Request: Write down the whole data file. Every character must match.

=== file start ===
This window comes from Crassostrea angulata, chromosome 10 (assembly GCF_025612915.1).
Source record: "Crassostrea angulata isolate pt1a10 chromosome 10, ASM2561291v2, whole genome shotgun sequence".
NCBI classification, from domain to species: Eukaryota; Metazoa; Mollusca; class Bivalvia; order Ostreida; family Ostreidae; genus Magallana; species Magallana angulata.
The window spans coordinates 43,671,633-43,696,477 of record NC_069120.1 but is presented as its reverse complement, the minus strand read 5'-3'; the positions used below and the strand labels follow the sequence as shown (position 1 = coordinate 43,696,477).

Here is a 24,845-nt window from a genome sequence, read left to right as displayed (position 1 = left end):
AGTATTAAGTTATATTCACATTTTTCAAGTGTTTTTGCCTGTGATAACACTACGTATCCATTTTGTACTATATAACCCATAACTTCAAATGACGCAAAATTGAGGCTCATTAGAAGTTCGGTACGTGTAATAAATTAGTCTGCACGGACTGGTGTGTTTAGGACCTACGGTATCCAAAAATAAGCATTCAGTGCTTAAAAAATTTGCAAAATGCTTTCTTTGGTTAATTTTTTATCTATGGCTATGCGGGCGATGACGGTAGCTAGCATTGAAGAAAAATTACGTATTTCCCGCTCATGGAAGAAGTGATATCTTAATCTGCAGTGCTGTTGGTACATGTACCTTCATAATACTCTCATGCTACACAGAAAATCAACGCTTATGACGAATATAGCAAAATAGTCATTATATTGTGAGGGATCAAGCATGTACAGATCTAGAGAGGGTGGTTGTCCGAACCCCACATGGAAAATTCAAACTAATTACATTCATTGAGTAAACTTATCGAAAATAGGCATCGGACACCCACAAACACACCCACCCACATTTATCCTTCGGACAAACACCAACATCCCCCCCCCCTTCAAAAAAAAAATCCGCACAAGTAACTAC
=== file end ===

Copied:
This window comes from Crassostrea angulata, chromosome 10 (assembly GCF_025612915.1).
Source record: "Crassostrea angulata isolate pt1a10 chromosome 10, ASM2561291v2, whole genome shotgun sequence".
NCBI classification, from domain to species: Eukaryota; Metazoa; Mollusca; class Bivalvia; order Ostreida; family Ostreidae; genus Magallana; species Magallana angulata.
The window spans coordinates 43,671,633-43,696,477 of record NC_069120.1 but is presented as its reverse complement, the minus strand read 5'-3'; the positions used below and the strand labels follow the sequence as shown (position 1 = coordinate 43,696,477).

Here is a 24,845-nt window from a genome sequence, read left to right as displayed (position 1 = left end):
AGTATTAAGTTATATTCACATTTTTCAAGTGTTTTTGCCTGTGATAACACTACGTATCCATTTTGTACTATATAACCCATAACTTCAAATGACGCAAAATTGAGGCTCATTAGAAGTTCGGTACGTGTAATAAATTAGTCTGCACGGACTGGTGTGTTTAGGACCTACGGTATCCAAAAATAAGCATTCAGTGCTTAAAAAATTTGCAAAATGCTTTCTTTGGTTAATTTTTTATCTATGGCTATGCGGGCGATGACGGTAGCTAGCATTGAAGAAAAATTACGTATTTCCCGCTCATGGAAGAAGTGATATCTTAATCTGCAGTGCTGTTGGTACATGTACCTTCATAATACTCTCATGCTACACAGAAAATCAACGCTTATGACGAATATAGCAAAATAGTCATTATATTGTGAGGGATCAAGCATGTACAGATCTAGAGAGGGTGGTTGTCCGAACCCCACATGGAAAATTCAAACTAATTACATTCATTGAGTAAACTTATCGAAAATAGGCATCGGACACCCACAAACACACCCACCCACATTTATCCTTCGGACAAACACCAACATCCCCCCCCCCTTCAAAAAAAAAATCCGCACAAGTAACTAC